In addition to alcohol-related DUI charges, a person can also face drug-related DUI charges in Illinois. Although alcohol and drug DUI cases are prosecuted under the same statute (625 ILCS 11-501), drug-related DUI cases are harder to prosecute than alcohol-related DUI cases because drug-impaired driving can be more difficult to discern and prove. Much like alcohol-impaired DUI cases, in drug-impaired DUI cases the State is required to prove that
(1) an individual had actual possession and control of a vehicle; and
(2) the individual was under the influence at the time he had possession and control of the vehicle.
The statute identifies six alternatives to meeting the above elements, four of those alternatives involve drugs. Depending on the charges, the State may also need to show bad driving. In these situations, the State must show that the drug or substance used had an intoxicating effect on the individual’s ability to drive safely or rendered the individual unable to drive safely. Drug impairment is hard to identify and prove because it does not universally affect people the same way. The degree of impairment depends numerous factors including the dose administered, an individual’s metabolism, frequency of drug use and the presence of other drugs. If an officer stops a vehicle and “suspects” that the driver is under the influence of drugs, it would be difficult to ascertain any level of impairment because the officer will not know, among other things, when the suspected drug was administered, the driver’s metabolism, how often the driver uses the suspected drug or if the driver has more than one type of drug in his or her system at the time of stop. As a result, in addition to field-sobriety testing, toxicology reports are commonly used but, in some situations, toxicology reports alone do not conclusively establish that a person was driving under the influence of drugs. In addition to toxicology reports, the State is often required to hire an expert witness to review and give an opinion about the results of that report. Again, the toxicologist cannot solely rely on the report to determine whether a person was driving under the influence of drugs. Additionally, the Illinois DUI statute specifically states that the fact that an individual is legally entitled to use drugs or intoxicating compounds is not a defense. Drug-related DUI cases are extremely complex, and the measurement of impairment is often times difficult to prove, which makes these types of cases defensible. Keep in mind, however, if drugs are present in the vehicle or on your person at the time of the stop, then you could potentially face drug charges as well.
TRUE OR FALSE - A person authorized to use cannabis can operate a motor vehicle while using cannabis or impaired by the use of cannabis? FALSE
TRUE OR FALSE - A person stopped for suspicion of driving under the influence of drugs is required to consent to a drug recognition expert’s (DRE) field testing? FALSE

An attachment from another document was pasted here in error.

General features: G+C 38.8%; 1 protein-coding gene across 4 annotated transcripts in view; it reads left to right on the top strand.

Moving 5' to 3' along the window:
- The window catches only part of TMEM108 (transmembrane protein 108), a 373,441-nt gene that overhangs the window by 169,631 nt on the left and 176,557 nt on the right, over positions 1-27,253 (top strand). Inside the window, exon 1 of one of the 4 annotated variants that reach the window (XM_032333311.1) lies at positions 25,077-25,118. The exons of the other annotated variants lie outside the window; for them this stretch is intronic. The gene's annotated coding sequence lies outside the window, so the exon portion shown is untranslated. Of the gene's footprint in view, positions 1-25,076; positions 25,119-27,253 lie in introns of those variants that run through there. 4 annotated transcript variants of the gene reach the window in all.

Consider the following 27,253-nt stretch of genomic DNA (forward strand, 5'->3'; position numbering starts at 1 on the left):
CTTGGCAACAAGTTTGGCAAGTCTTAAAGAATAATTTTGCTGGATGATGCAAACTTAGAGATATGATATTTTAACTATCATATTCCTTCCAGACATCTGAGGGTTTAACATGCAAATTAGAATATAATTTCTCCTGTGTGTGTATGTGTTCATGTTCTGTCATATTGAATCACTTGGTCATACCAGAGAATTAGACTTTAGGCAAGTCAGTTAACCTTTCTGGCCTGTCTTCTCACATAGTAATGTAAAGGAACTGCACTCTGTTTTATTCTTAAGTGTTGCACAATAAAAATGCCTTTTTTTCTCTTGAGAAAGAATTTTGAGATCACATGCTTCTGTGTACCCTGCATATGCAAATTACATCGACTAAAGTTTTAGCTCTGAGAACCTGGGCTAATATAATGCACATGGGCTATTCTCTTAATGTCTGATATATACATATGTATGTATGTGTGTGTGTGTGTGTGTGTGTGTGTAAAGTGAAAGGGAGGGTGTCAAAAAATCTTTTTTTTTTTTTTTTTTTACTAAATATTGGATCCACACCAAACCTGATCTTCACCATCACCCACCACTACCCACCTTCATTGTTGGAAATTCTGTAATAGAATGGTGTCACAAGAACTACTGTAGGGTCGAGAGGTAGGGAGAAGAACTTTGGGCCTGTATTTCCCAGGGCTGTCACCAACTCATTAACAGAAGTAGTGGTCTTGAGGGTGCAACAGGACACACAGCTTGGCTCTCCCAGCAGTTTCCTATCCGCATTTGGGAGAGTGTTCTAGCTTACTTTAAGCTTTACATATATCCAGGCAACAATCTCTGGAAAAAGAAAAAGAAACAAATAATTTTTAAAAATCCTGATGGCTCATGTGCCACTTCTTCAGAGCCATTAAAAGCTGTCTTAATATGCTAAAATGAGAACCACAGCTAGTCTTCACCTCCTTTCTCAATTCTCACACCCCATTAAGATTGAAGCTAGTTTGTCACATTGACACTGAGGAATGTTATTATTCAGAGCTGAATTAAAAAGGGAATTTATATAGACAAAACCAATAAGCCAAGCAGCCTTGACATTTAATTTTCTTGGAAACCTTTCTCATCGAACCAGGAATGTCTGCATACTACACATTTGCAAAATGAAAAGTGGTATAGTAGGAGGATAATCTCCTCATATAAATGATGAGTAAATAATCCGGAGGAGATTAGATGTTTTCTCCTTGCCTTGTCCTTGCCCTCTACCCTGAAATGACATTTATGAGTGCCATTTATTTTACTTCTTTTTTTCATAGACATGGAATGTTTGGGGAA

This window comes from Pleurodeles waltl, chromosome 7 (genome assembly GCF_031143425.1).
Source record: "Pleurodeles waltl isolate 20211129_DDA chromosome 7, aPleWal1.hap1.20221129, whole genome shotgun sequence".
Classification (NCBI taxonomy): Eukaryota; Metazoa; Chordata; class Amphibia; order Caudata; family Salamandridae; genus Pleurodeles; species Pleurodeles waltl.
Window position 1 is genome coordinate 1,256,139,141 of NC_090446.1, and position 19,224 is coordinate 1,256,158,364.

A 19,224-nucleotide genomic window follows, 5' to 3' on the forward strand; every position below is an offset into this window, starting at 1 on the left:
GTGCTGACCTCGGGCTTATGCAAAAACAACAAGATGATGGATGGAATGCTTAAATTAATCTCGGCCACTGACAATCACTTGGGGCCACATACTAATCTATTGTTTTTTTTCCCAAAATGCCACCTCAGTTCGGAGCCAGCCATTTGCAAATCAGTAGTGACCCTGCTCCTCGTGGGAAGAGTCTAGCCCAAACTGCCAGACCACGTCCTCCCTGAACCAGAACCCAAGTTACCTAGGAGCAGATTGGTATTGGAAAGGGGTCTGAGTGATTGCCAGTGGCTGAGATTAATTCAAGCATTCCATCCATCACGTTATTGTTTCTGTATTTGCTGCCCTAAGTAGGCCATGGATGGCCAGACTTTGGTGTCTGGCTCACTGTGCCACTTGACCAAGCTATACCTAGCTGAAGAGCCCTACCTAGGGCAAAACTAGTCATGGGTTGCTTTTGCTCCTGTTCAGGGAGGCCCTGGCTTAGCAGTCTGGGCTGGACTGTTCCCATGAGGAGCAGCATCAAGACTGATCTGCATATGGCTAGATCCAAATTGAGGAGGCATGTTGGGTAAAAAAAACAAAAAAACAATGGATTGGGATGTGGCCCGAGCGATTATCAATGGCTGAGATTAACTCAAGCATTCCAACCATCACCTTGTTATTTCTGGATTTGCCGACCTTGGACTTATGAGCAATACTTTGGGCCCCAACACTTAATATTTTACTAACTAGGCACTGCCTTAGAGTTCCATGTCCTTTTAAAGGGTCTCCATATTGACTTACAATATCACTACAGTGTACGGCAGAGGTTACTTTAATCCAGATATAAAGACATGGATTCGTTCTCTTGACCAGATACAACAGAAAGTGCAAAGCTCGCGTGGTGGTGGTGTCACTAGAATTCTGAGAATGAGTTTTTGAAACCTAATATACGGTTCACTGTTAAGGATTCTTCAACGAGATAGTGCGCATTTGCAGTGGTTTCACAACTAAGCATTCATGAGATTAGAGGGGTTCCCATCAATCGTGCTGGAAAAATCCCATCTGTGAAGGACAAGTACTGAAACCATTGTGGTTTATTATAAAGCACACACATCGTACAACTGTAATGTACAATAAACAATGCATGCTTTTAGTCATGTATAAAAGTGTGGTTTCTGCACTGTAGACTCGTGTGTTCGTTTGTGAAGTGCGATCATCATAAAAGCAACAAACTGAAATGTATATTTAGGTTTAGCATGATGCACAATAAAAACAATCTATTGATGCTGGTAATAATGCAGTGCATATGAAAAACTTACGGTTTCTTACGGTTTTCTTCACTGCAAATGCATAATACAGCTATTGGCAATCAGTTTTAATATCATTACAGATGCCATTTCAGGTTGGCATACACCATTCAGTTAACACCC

TRUE OR FALSE - Toxicology reports conclusively establish that a person was driving under the influence of drugs? FALSE
The penalties for a drug-related DUI conviction vary based on the circumstances of the arrest, and whether there are any prior DUI convictions. The penalties almost mirror those for an alcohol-related DUI conviction. The following is a general overview of the potential consequences of a drug-related DUI conviction.
First Conviction: Class A misdemeanor (less than one year in county jail), minimum revocation of driving privileges for one year (unless the driver is under the age of 21), suspension of vehicle registration, plus fines, fees and costs.
Second Conviction: Class A misdemeanor (less than one year in county jail), mandatory minimum imprisonment of five days or 240 hours of community service, revocation of driving privileges for a minimum of five years for a second conviction within 20 years, suspension of vehicle registration, fines fees, and costs.
Third Conviction (Aggravated DUI): Class 2 felony (3 to 7 years in the state penitentiary), revocation of driving privileges for a minimum of 10 years, suspension of vehicle registration, fines fees and costs.
Fourth Conviction (Aggravated DUI): Class 2 felony (3 to 7 years in the state penitentiary), revocation of driving privileges for life, suspension of vehicle registration, fines, fees and costs.
Fifth Conviction (Aggravated DUI): Class 1 felony (4 to 25 years in the state penitentiary), revocation of driving privileges for life, suspension of vehicle registration, fines, fees and costs.
Sixth or Subsequent Conviction (Aggravated DUI): Class X felony (6 to 30 years in the state penitentiary), revocation of driving privileges for life, suspension of vehicle registration, fines, fess, and costs
Additional penalties may apply depending on the circumstances of the case. Further, there are administrative penalties (i.e., statutory summary suspension periods) that will likely occur separate and apart from the drug-related DUI conviction, and in most cases even if no conviction results. Drug-related DUI cases are defendable cases if your attorney understands the intricacies of the type of evidence required to prove these cases. It is important to work with a criminal defense attorney who understands the complexities involved with prosecuting these types of cases, and who can devise an aggressive defense strategy to help fight your drug-related DUI charges